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It seems like every time I set foot in an airport, there is some new machine I need to stand in, walk through, or put my shoes on. The argument can be made that much of this is security theater — an effort to just make things look safe. However, if a new kind of laser-based molecular scanner lives up to its promise and finds its way into airports as planned, it could actually make a difference. Some are calling foul on the possible privacy concerns, but this technology is halfway to a Star Trek tricorder.
A company called Genia Photonics has developed a programmable picosecond laser that is capable of spotting trace amounts of a variety of substances. Genia claims that the system can detect explosives, chemical agents, and hazardous biological substances at up to 50 meters. This is why the US Department of Homeland Security is so keen on getting it into airports.
Much is being made about the “laser” aspect of this device, but if you’re picturing a coherent beam of light sweeping over you in the security line, think again. This device relies on classic spectroscopy; just a very advanced form of it. A spectrometer is simply a device that uses radiated energy to characterize a material. In the case of Genia’s scanner, it is using far-infrared radiation in the terahertz band.
Terahertz radiation is at the extreme high end of infrared; almost microwave, in fact. The wavelengths used in this technology are much longer than that of visible light — about 100,000-1,000,000 nanometers versus just 790 nanometers for visible red light. If you step down in the infrared wavelengths, closer to visible light, you find the spectrum used for infrared cameras. That should tell you why the terahertz spectrum is so good for scanning; infrared cameras can see through some obstacles. The effect is even more pronounced with the lower wavelength terahertz radiation.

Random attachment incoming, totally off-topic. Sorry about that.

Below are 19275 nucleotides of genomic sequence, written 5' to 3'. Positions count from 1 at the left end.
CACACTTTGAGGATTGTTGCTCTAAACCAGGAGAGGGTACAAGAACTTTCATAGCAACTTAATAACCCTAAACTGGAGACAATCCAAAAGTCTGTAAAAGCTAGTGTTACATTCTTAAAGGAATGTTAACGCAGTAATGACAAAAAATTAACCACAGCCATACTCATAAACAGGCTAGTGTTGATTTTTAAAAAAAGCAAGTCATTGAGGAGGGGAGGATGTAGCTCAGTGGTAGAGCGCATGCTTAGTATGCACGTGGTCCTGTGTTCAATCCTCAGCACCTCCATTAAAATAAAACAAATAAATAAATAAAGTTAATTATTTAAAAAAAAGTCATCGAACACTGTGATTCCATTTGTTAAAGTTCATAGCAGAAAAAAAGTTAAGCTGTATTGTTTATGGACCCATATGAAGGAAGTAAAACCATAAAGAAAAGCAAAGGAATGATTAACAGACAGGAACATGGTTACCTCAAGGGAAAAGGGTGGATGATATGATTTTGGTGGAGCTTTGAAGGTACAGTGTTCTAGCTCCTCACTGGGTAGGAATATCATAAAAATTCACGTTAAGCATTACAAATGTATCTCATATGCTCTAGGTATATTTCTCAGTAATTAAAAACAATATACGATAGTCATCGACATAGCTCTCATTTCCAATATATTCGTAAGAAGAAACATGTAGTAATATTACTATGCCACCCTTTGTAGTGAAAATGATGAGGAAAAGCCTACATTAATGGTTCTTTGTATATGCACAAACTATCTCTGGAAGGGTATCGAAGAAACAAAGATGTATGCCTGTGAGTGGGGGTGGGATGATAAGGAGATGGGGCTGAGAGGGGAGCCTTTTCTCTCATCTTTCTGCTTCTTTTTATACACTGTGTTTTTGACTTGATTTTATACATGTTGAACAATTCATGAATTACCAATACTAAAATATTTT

The beam used by Genia’s spectrometer is capable of penetrating most materials including wood, leather, cloth, ceramics, plastic, and paper. Worryingly, that means it can essentially scan the surface of your body through clothing looking for traces of dangerous substances. The terahertz signals used are non-ionizing and very low power, so at least it’s safe.
It’s important to understand that this is not an imaging device, but a tool for reading absorbance spectra. Some of the radiation emitted will be absorbed by everything (and everyone) it is directed at. Because different compounds absorb that energy in different ways, the profile of energy returned to the scanner can tell you what it “saw.”
I am simultaneously fascinated by the potential of this technology, and disturbed by the amount of data it would be able to gather on hapless travelers. This kind of picosecond laser reads the environment in real-time. That gunpowder residue on your hand from hunting the other day, cannabis smoke particles in your hair, or even a bit of (explosive-boosting) nitrate fertilizer stuck to your shoe could trigger this scanner. Will that cause an entirely new set of headaches for airline passengers?
There are still reasons to be skeptical about Genia’s claims. A 50 meter range is amazing, for instance. Most spectroscopy is done at very close range to avoid interference. If this does work as advertised, it’s going to do some of the things a tricorder from Star Trek would. Imagine a device you can point at something to find out instantly what it’s made of. Or perhaps a medical scanner that can read the telltale cellular markers for cancer and other diseases. Genia specifically cites these kinds of applications.
It is genuinely concerning that this device could be abused to invade your privacy, but used correctly it might be less troublesome than a pat down at the airport. It will all come down to how it’s implemented.
Read more at Gizmodo
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